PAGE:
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Election Reporting; Differing Views of the Middle East Conflict.

Aired March 9, 2008 - 18:30:00   ET


FIONNUALA SWEENEY, CNN ANCHOR: Hello, I'm Fionnuala Sweeney in London. Welcome to CNN's INTERNATIONAL CORRESPONDENTS, where we examine how the media are covering the big stories.
This week, U.S. presidential politics, who's in, who's out, and why are the candidates focusing on one thing? Strategy (INAUDIBLE). Americans aren't the only ones watching the campaign. The world is taking stock of the democratic process, questioning who would be the best leader of the free world.

And the Israeli-Palestinian conflict, killing, bloodshed and promised peace talks are playing out in very different narratives in the press.

We begin this week with Hillary Clinton staying alive. Winning three of four state contests, but the victories failed to put much of a dent in Barack Obama's delegate lead. While in the Republican battle, it was a clean sweep in all four states for John McCain, enough to put him over the top and win his party's nomination.

Well, for more on winning strategies and what comes next in this long haul race, I'm joined by Michelle Henry from "The Times" of London, Jeffrey Stinson, the London bureau chief for "USA Today" and CNN senior political analyst Bill Schneider in Washington, D.C.

Bill, in the run up to last Tuesday, it was widely predicted - it was expected that unless Hillary Clinton did so well, that she'd be out the race altogether. Did she do better than the media expected?

BILL SCHNEIDER, CNN SENIOR POLITICAL ANALYST: Yes, she did. A lot of people - the media were ready to dismiss her. They were telling her get out. You know, you're finished. You can't win these races. Her obituary was being written. There were columns being written by noted pundits, saying that she ought to gracefully withdraw. And I think the expectation was at best she might win Ohio, but certainly not both states.

Expectations matter. Maybe they shouldn't, but they do. And the press helped set those expectations.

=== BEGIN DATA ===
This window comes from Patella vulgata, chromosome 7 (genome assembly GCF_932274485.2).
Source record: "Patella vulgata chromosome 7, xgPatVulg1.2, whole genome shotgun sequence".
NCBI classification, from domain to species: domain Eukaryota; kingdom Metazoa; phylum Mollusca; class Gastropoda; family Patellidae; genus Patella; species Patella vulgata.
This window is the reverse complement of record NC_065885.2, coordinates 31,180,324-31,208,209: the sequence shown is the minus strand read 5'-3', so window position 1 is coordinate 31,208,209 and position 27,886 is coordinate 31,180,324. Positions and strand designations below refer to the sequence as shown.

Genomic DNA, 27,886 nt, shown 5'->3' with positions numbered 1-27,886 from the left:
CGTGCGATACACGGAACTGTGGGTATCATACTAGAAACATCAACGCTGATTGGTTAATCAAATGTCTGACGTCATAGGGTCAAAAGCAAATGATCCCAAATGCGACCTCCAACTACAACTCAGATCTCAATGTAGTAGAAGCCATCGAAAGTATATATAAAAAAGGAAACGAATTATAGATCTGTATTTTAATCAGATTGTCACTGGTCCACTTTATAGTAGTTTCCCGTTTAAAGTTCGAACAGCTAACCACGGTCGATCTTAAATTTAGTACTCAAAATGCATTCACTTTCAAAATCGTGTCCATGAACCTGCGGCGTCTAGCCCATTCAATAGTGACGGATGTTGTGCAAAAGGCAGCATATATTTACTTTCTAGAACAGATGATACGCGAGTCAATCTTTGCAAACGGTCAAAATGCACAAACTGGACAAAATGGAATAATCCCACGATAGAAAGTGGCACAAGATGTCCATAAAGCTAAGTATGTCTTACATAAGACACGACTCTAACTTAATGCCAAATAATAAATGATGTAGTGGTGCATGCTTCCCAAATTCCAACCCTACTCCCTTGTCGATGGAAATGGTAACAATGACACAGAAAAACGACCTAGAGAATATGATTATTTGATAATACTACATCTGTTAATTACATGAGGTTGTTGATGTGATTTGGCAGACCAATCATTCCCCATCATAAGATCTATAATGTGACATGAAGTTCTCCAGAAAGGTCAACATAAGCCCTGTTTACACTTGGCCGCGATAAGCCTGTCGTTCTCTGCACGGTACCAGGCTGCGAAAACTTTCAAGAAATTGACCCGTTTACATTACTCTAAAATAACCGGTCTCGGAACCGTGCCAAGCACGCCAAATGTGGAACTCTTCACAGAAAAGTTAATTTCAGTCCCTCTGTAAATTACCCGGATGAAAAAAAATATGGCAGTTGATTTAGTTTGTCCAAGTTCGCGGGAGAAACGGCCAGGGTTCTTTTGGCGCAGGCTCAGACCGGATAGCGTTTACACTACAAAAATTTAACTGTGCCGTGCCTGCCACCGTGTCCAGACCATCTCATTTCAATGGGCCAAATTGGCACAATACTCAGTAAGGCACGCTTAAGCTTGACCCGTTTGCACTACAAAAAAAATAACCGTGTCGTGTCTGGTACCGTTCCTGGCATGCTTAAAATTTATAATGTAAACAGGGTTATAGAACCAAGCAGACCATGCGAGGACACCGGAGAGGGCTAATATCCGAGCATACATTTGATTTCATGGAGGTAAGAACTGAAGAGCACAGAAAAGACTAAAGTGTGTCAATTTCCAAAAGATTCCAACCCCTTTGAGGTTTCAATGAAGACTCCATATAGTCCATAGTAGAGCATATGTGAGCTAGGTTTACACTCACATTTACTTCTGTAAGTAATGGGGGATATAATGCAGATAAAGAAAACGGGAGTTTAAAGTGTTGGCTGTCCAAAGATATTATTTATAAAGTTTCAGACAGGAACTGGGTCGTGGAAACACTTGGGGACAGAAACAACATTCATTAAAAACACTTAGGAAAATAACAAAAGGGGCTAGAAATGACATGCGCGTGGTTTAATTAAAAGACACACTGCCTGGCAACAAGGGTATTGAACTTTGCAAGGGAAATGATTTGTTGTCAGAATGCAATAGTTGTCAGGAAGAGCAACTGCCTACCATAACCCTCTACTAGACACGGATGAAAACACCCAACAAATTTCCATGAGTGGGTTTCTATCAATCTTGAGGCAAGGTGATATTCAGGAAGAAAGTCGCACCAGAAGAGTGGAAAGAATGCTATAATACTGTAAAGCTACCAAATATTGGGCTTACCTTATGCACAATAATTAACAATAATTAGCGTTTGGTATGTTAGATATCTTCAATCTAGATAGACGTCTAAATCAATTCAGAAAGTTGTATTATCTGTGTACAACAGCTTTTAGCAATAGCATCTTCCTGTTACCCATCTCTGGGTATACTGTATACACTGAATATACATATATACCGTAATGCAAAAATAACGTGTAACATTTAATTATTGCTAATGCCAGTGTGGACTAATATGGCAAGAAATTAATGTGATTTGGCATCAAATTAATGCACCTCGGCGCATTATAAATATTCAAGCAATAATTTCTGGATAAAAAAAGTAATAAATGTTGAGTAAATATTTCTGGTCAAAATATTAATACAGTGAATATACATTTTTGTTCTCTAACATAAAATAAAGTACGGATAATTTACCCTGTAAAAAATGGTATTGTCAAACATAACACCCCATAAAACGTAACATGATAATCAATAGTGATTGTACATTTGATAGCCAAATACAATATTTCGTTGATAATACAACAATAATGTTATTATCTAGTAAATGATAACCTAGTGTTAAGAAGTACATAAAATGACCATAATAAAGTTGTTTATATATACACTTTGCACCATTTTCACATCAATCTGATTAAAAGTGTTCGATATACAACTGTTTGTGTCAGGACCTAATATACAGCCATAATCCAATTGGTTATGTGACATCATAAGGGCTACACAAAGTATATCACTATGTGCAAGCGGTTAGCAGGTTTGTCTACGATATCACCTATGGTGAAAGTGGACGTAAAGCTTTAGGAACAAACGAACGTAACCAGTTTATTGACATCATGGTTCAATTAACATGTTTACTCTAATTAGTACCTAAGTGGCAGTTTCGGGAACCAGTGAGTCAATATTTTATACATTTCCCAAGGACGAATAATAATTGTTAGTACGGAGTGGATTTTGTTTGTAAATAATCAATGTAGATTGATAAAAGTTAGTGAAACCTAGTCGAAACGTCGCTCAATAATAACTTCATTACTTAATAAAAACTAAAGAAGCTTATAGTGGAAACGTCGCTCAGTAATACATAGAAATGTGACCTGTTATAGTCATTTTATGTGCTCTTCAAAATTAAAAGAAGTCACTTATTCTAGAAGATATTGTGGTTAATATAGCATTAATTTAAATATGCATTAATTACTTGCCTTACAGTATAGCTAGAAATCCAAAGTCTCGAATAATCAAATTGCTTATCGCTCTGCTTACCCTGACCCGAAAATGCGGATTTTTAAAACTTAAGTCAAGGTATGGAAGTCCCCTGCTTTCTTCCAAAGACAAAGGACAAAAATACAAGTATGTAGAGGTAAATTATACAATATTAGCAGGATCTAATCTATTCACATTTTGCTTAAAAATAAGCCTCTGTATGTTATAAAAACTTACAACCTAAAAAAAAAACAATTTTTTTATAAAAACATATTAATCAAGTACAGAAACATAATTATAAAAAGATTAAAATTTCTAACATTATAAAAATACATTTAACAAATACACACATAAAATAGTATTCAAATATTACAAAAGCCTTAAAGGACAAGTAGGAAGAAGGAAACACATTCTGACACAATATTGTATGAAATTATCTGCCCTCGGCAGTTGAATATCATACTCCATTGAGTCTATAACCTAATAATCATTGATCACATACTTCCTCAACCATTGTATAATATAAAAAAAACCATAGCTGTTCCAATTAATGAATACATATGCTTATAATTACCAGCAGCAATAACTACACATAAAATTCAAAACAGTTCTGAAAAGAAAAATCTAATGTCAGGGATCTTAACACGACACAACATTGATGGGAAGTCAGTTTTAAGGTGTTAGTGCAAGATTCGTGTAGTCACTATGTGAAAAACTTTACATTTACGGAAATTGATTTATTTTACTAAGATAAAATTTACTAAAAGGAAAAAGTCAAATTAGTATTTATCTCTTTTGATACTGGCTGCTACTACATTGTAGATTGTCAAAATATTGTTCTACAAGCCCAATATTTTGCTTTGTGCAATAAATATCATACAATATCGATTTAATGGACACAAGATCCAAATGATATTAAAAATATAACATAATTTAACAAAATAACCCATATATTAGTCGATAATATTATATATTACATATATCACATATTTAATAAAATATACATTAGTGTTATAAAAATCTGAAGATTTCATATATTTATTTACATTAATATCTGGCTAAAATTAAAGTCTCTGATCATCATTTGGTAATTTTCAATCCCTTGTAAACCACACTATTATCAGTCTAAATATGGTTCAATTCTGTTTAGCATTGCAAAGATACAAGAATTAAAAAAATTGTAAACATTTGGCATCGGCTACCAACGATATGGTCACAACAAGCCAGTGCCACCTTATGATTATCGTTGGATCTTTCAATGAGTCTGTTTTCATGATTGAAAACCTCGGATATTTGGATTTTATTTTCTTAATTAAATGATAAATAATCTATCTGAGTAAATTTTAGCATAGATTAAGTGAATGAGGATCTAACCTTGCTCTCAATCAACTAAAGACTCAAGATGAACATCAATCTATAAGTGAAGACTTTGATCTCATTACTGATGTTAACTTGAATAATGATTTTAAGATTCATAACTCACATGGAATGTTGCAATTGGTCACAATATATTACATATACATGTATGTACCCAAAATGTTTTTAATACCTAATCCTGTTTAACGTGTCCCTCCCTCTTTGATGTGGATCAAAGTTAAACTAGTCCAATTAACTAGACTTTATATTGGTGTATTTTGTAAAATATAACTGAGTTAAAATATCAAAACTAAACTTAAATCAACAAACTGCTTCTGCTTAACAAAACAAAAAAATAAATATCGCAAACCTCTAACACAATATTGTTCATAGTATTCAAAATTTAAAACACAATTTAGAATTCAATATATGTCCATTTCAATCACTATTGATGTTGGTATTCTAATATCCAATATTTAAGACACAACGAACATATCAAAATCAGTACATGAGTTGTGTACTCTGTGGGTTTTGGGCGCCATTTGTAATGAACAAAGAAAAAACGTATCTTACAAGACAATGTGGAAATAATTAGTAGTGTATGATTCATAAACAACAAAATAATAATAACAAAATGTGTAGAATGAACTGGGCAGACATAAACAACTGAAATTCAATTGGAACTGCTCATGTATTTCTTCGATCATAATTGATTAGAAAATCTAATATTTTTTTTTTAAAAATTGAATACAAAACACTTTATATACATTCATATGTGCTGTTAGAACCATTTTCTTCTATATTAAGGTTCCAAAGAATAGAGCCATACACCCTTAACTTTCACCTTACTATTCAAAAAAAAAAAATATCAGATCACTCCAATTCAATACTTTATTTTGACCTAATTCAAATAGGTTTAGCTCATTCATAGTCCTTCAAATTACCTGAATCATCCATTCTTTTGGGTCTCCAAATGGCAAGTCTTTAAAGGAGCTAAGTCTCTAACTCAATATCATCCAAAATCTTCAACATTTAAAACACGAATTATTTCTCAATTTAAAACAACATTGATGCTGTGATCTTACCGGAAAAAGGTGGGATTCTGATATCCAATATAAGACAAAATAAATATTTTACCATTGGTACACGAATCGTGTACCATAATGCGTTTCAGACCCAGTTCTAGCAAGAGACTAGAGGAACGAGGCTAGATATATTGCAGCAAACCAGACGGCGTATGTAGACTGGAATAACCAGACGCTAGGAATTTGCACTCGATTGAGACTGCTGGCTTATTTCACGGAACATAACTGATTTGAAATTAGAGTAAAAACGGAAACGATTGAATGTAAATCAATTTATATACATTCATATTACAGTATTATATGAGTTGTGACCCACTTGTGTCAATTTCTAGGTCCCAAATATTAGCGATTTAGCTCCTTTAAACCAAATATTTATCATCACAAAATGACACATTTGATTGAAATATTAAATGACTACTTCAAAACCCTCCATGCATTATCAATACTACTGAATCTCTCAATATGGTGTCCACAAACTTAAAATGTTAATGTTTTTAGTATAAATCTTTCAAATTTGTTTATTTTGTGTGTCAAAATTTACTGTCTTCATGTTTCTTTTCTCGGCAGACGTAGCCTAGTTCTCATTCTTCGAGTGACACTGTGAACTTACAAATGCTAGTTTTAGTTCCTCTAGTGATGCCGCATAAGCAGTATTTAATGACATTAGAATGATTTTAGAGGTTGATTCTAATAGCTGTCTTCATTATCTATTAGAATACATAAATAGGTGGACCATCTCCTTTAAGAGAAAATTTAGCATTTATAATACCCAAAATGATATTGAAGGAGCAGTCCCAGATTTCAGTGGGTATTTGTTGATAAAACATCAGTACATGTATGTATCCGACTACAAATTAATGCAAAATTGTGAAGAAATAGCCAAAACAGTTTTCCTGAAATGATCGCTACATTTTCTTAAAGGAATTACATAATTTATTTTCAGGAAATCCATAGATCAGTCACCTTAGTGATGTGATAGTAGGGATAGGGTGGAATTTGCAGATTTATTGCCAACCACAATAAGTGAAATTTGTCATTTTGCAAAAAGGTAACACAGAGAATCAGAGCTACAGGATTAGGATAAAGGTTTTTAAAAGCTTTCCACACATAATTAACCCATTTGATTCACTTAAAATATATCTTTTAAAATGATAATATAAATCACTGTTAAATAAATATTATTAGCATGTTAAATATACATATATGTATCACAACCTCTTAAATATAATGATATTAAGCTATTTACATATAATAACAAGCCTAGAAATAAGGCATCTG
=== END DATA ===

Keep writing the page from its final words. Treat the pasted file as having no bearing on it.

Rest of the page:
SWEENEY: Remember before New Hampshire as well, the media, and I remember but the British media were showing pictures of her in the snow campaign, tripping.


SWEENEY: You know, this was her last stand and.

STINSON: You're absolutely correct about that. The media was ready to write her off. They thought that Obama had the big mo, and that he was going to win there, and it's over for her.

SWEENEY: Michelle Henry, what's your view of this? Is there a disconnect, do you think, between the media in the U.S. particularly and the voters?

MICHELLE HENRY, THE TIMES: Oh, there's been a disconnect between the media and the voters since this whole thing started, because from the get go, you know, there was - no one was paying attention to Obama. No one was paying attention to McCain.

Look, all of a sudden, McCain's won the Republican nomination. Obama and Hillary have - you know, they've been going neck and neck since they're going all along.

And I think that the media, they - even - they're starting to guard themselves because they're saying whatever we say has backfired on us. It's always, you know, gone wrong. And I think that, you know, we're still out there. We keep writing. We keep punditing as they (INAUDIBLE).

SWEENEY: Well, I suppose it's the question, Bill Schneider, of who sets the agenda. I know you deal in facts and figures and polls an awful lot, but in your opinion, who sets the agenda? The politicians obviously want to, and the media also has a story, a news story to come up with, a new angle?

SCHNEIDER: Right. The media loves a story. And every twist and turn makes it more exciting. I call Hillary Clinton, not the comeback kid, but the comeback of the month kid. She - in January, she came back in New Hampshire. Then in February, she came back on Super Tuesday. And now in March, she's come back in Ohio and Texas.

Look, in every race, at least in the United States, there is a phantom candidate I call expected. It's not enough to win. You have to do better than expected. If you win but you do worse than expected, you lose. So that's always the test.

Who sets those expectations? Well, frankly, the press has a lot to do with it, as do the pundits and the strategists. They go into a race and they say here's what expected to happen. If a candidate does better than that, as Hillary Clinton did in Ohio and Texas, it's a big victory.